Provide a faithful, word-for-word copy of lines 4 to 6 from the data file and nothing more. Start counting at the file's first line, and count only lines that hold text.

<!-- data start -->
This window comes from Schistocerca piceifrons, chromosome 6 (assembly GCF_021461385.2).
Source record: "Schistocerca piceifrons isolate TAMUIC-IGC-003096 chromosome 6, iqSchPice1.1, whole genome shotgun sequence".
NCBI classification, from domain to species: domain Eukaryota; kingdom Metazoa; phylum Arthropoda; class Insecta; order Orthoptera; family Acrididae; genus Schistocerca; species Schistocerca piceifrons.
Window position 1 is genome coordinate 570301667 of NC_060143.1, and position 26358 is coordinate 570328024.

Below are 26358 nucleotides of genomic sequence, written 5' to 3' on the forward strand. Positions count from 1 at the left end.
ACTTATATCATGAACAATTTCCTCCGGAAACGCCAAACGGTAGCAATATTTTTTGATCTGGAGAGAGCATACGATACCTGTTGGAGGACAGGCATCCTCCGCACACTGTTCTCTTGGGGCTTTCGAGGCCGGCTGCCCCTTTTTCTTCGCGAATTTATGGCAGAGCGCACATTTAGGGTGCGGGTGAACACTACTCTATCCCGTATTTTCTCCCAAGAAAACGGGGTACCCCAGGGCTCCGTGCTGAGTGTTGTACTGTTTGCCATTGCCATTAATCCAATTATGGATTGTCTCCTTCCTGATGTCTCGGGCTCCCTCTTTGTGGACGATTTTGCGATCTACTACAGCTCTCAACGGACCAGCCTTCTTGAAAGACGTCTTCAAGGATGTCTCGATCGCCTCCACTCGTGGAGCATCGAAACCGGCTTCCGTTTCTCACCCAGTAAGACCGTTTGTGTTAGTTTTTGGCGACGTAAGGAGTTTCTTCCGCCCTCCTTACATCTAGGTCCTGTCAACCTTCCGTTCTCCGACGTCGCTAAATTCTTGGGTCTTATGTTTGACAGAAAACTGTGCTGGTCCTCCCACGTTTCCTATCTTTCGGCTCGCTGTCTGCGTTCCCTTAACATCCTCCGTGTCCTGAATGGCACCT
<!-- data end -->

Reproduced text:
Window position 1 is genome coordinate 570301667 of NC_060143.1, and position 26358 is coordinate 570328024.

Below are 26358 nucleotides of genomic sequence, written 5' to 3' on the forward strand. Positions count from 1 at the left end.
ACTTATATCATGAACAATTTCCTCCGGAAACGCCAAACGGTAGCAATATTTTTTGATCTGGAGAGAGCATACGATACCTGTTGGAGGACAGGCATCCTCCGCACACTGTTCTCTTGGGGCTTTCGAGGCCGGCTGCCCCTTTTTCTTCGCGAATTTATGGCAGAGCGCACATTTAGGGTGCGGGTGAACACTACTCTATCCCGTATTTTCTCCCAAGAAAACGGGGTACCCCAGGGCTCCGTGCTGAGTGTTGTACTGTTTGCCATTGCCATTAATCCAATTATGGATTGTCTCCTTCCTGATGTCTCGGGCTCCCTCTTTGTGGACGATTTTGCGATCTACTACAGCTCTCAACGGACCAGCCTTCTTGAAAGACGTCTTCAAGGATGTCTCGATCGCCTCCACTCGTGGAGCATCGAAACCGGCTTCCGTTTCTCACCCAGTAAGACCGTTTGTGTTAGTTTTTGGCGACGTAAGGAGTTTCTTCCGCCCTCCTTACATCTAGGTCCTGTCAACCTTCCGTTCTCCGACGTCGCTAAATTCTTGGGTCTTATGTTTGACAGAAAACTGTGCTGGTCCTCCCACGTTTCCTATCTTTCGGCTCGCTGTCTGCGTTCCCTTAACATCCTCCGTGTCCTGAATGGCACCT